I have always lived on the first or ground floor, but about a year ago I moved into a new building and I am on the third floor. My cat Pookie LOVES looking out windows, something I never thought twice about in the past. Now, as I leave my screened windows open, I can’t help but get nervous if she inches too close to the edge. My building is old and the screens are flimsy. One wrong push and Pooks could tumble out of the window to serious harm or even death.
I began my search on how to cat-proof my windows and that turned out to be a lot harder than you would think. There’s a term “high rise syndrome” specifically coined for when cats fall out of windows in tall buildings. High Rise Syndrome is especially prevalent in the summer months, when people keep windows open to let fresh air in. So how do you go about keeping your cat safe without keeping all of your windows shut and roasting in your own home? Here are a few tips and ideas.
There are a myriad of window safety tools available online that are aimed at keeping small children from falling out of windows. While there are a lot of bar options, it would be wiser to opt for a strong netting or screen for your cat; they could wiggle through the bars. KidCo has a guard mesh that can hold up to 60 pounds of pressure.
Unfortunately, most pre-made window guards aren’t helpful if you have windows that do not slide up. I have large, French windows that open in, leaving a tiny ledge and a flimsy screen between my cat and a three story fall. I cannot go outside to put on any stronger screens because I live in an apartment building and there isn’t a balcony or floor underneath my windows.
I measured my windows and ordered PetScreen to install in my windows. There are other screens that are made specifically for pets as well, or you can opt for another heavy-duty screen. Just make sure it is strong enough to hold even if your cat lunges at the window towards a bird outside. Home improvement stores like Home Depot even have all the necessary equipment to make your own screens. Using video tutorials like this one, you can make your new window screens in an hour or less.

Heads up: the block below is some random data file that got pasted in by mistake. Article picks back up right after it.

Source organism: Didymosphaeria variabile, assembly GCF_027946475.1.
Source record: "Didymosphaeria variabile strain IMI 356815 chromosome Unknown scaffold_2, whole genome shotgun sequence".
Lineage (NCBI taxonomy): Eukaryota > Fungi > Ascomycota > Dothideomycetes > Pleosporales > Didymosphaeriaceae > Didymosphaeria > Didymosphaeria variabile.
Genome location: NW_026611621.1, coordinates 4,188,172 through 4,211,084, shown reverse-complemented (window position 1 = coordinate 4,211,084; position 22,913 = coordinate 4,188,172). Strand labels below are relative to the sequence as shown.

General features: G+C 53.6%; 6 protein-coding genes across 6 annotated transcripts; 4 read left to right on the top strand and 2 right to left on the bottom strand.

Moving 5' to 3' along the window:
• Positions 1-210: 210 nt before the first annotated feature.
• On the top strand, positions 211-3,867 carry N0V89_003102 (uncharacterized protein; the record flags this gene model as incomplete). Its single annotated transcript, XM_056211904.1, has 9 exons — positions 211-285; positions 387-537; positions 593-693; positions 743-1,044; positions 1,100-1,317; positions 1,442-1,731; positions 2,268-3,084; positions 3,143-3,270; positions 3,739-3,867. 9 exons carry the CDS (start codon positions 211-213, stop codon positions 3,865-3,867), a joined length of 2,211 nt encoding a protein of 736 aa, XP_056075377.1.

If your window screens are relatively new and rip-free, try to reinforce your screens from the outside (if possible.) Use duct tape, screws, or nails to insure the the screen stays in place and is not easily knocked out of the window.
If your wallet allows it and you own your home, consider hiring a professional to create custom window treatments to keep your cat safe. For many people the idea of getting handy and making window screens can be daunting, and it is perfectly OK to hire someone if that is what you are more comfortable with. The most important thing is keeping your cat safe.
If your cat loves looking out the window, consider getting them a cat tree or condo that can be close to the window, but not so close for them to hop through it. By giving your cat a safe view of the outdoors, you are cutting down the chance of her hopping up on a small ledge and pushing through the window screen.
As tempting as it can be to leave just *one* window open to let a breeze through while you are out, resist it and close all windows when you are leaving the house. Even if you have secured and reinforced your windows, it is always safer to keep them closed while you are not home. I even go as far as to shut my windows while I am in the shower or even if I am simply running downstairs to get the mail. You can never be too safe.
Has your cat ever managed to break a window screen and get out? How did you kitty-proof your windows? Share your tips and tricks in the comments.